Siegel’s Lemma Is Sharp

  • József Beck


Siegel’s Lemma is concerned with finding a “small” nontrivial integer solution of a large system of homogeneous linear equations with integer coefficients, where the number of variables substantially exceeds the number of equations (for example, n equations and N variables with N ≥ 2n), and “small” means small in the maximum norm. Siegel’s Lemma is a clever application of the Pigeonhole Principle, and it is a pure existence argument. The basically combinatorial Siegel’s Lemma is a key tool in transcendental number theory and diophantine approximation. David Masser (a leading expert in transcendental number theory) asked the question whether or not the Siegel’s Lemma is best possible. Here we prove that the so-called “Third Version of Siegel’s Lemma” is best possible apart from an absolute constant factor. In other words, we show that no other argument can beat the Pigeonhole Principle proof of Siegel’s Lemma (apart from an absolute constant factor). To prove this, we combine a concentration inequality (i.e., Fourier analysis) with combinatorics.



I am grateful to David Masser (Basel) who called my attention to the problem.


  1. 1.
    N. Alon, D.N. Kozlov, Coins with arbitrary weights. J. Algorithms 25, 162–176 (1997)MathSciNetCrossRefMATHGoogle Scholar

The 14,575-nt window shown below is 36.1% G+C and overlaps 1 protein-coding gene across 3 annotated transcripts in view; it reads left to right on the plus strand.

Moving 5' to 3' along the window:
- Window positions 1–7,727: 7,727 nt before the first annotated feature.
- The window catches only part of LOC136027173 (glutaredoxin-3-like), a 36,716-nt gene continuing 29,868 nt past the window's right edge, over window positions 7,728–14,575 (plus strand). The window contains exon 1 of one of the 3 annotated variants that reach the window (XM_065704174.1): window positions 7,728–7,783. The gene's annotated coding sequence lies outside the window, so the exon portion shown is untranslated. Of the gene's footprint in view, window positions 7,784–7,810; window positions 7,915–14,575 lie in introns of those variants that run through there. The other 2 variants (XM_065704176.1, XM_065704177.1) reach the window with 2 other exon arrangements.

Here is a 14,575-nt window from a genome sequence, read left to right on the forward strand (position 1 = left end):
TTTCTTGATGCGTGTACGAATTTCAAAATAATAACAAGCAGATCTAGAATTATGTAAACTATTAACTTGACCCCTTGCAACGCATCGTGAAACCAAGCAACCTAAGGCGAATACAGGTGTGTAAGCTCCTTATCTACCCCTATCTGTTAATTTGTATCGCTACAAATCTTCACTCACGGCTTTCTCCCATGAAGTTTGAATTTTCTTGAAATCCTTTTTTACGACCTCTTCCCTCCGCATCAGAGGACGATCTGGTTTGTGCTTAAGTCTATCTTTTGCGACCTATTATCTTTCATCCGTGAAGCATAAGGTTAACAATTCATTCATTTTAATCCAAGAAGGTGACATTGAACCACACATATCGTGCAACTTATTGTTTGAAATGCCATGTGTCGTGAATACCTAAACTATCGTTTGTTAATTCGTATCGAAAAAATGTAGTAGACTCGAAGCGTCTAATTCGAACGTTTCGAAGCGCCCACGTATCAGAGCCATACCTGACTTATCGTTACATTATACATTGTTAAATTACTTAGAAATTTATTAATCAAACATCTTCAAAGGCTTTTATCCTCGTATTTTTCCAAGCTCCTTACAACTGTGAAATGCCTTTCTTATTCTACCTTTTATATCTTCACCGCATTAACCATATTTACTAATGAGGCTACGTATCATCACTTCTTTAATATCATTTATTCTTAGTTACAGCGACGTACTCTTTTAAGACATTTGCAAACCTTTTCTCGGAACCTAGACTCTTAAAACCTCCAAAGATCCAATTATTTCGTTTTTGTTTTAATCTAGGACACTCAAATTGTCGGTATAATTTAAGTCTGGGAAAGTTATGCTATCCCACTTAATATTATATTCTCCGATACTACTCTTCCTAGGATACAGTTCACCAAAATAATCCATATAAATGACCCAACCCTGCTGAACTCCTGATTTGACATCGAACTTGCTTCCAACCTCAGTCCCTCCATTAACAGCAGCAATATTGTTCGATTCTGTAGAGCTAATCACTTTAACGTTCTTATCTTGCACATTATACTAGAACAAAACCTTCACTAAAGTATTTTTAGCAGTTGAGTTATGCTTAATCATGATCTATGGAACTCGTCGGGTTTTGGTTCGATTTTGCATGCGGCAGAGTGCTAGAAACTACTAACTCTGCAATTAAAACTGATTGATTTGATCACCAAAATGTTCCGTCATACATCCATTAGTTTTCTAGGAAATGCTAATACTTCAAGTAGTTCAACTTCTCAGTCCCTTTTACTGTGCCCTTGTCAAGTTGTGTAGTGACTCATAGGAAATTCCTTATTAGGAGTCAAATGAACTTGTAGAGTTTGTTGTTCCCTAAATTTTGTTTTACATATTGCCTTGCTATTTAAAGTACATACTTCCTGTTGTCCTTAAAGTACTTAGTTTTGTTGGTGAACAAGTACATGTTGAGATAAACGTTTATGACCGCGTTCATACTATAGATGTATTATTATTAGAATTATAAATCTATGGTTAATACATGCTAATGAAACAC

2. 2.
    N. Alon, V.H. Vu, Anti-Hadamard matrices, coin weighing, threshold gates and indecomposable hypergraphs. J. Comb. Theory Ser. A 79, 133–160 (1997)MathSciNetCrossRefMATHGoogle Scholar
  3. 3.
    A. Baker, Transcendental Number Theory (Cambridge University Press, Cambridge, 1975)CrossRefMATHGoogle Scholar
  4. 4.
    E. Bombieri, W. Gubler, Heights in Diophantine Geometry. New Mathematical Monographs, vol. 4 (Cambridge University Press, Cambridge, 2006)Google Scholar
  5. 5.
    E. Bombieri, J.D. Vaaler, On Siegel’s lemma. Invent. Math. 73(1), 11–32 (1983)MathSciNetCrossRefMATHGoogle Scholar
  6. 6.
    P. Erdős, On a lemma of Littlewood and Offord. Bull. Am. Math. Soc. 51, 898–902 (1945)MathSciNetCrossRefMATHGoogle Scholar
  7. 7.
    G. Halász, Estimates for the concentration function of combinatorial number theory and probability. Period. Math. Hung. 8, 197–211 (1977)MathSciNetCrossRefMATHGoogle Scholar
  8. 8.
    A.M. Macbeath, On measure of sum-sets, II. The sum-theorem for the torus. Proc. Camb. Philos. Soc. 49, 40–43 (1953)CrossRefMATHGoogle Scholar
  9. 9.
    W.M. Schmidt, Diophantine Approximations and Diophantine Equations. Lecture Notes in Mathematics, vol. 1467 (Springer, Berlin, 1991)Google Scholar
  10. 10.
    J. Spencer, Six standard deviations suffice. Trans. Am. Math. Soc. 289, 679–706 (1985)MathSciNetCrossRefMATHGoogle Scholar
  11. 11.
    J.D. Vaaler, The best constant in Siegel’s lemma. Monatshaft. Math. 140(1), 71–89 (2003)MathSciNetCrossRefMATHGoogle Scholar
  12. 12.
    J.D. Vaaler, A.J. van der Poorten, Bounds for solutions of systems of linear equations. Bull. Aust. Math. Soc. 25, 125–132 (1982)MathSciNetCrossRefMATHGoogle Scholar

Copyright information

© Springer International publishing AG 2017

Authors and Affiliations

  1. 1.Mathematics DepartmentRutgers UniversityNew BrunswickUSA

Personalised recommendations